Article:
p.1 To Find Out Facts - Welland, Sept. 19th - to find out if American fishing tug Kittie D., was in Canadian waters when seized by Canadian patrol boat Petrel in Lake Erie.
Swift's wharf: steamer Spartan due up tonight.
The schooner Lydon from Charlotte is unloading coal at the spile wharf.
The steamer North King makes her last trip of the season to the Thousand Islands tomorrow.
The steamer New Island Wanderer makes a special trip to Clayton this evening after coming from the Cape.
M.T. company wharf: tug Thomson up with one light barge, and cleared for Charlotte with two barges for coal.
The steamer Caspian touches at Swift's wharf Sunday morning en route from St. Anne de Beaupre to Charlotte, returning with an excursion.
BUILD BIG SHIPS.
The great activity among Canadian and English shipbuilding industries, which are building vessels for the export grain trade on the great lakes, is causing much alarm among American vessel owners. Canadian capitalists are making swift strides toward controlling transportation of grain from the head of the lakes, and in time from Chicago and other important shipping ports.
They have been quick to see the advantages of the Canadian routes to the seaboard as compared with the American routes, and no time is being lost in building boats to carry out the purpose. Large steel steamers are being turned out by the Canadian yards as rapidly as they can build them. The Bertram shipbuilding company, in Toronto, is said to have orders for a number of Welland canal size steamers, especially constructed to carry 100,000 bushels of grain through the locks, and these are to be put into commission just as fast as rush work will complete them.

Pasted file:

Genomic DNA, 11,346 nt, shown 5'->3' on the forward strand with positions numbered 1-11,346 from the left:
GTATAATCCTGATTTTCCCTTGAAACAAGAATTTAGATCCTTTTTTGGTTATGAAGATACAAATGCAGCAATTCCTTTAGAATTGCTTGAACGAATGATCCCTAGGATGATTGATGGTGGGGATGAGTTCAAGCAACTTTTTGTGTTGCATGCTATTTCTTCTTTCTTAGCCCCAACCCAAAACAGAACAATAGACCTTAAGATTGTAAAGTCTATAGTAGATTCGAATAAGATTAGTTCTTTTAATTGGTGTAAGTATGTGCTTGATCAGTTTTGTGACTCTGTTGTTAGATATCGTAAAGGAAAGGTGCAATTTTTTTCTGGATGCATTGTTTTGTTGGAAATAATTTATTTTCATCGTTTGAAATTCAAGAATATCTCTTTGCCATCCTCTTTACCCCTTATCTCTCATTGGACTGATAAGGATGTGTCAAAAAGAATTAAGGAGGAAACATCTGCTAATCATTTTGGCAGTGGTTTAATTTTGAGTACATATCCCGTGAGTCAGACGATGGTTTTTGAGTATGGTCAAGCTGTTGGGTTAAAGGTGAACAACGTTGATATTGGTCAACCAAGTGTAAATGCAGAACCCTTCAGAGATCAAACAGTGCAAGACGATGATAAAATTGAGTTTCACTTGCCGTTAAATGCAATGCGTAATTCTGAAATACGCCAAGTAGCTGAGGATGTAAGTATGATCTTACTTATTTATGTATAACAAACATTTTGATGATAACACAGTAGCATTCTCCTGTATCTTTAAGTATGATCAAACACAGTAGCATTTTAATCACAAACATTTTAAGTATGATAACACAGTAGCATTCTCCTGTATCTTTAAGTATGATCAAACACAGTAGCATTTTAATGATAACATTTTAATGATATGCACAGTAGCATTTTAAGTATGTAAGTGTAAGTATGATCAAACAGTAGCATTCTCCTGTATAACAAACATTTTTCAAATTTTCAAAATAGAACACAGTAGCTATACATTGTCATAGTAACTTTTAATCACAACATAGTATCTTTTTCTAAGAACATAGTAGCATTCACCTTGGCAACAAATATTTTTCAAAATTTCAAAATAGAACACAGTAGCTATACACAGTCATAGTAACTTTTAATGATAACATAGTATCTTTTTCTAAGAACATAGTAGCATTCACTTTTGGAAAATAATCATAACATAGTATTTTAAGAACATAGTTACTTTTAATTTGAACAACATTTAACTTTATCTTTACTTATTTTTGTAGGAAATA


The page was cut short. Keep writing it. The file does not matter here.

Back of these new steamship ventures are said to be some of the wealthiest Canadian marine interests. John Waldie, of the Victorian Lumber company, Toronto; Crangle & Hagarty, Toronto; and Thomas Marks & Co., of Port Arthur, are among those now deeply interested in the plan of diverting American export grain via Canadian routes to Europe.
There evidently is ample ground for anxiety among American vesselmen, since they are helpless to remedy the combination of circumstances which has prompted the foreign interests aggressively to seek their commerce.
The American rates for transportation to the seaboard are prohibitive, as compared with figures the Canadians are prepared to offer. The latter are said to have the advantage because they are not compelled to submit to excessive demands of labor unions and can carry the grain at much lower figures. [Chicago Inter-Ocean]
p.6 World Tidings - The steamer Joe, bound from Saugatuck to Holland, Mich., with a cargo of fruit broke down and went ashore. The life savers went to the assistance and rescued Captain Upham and the crew.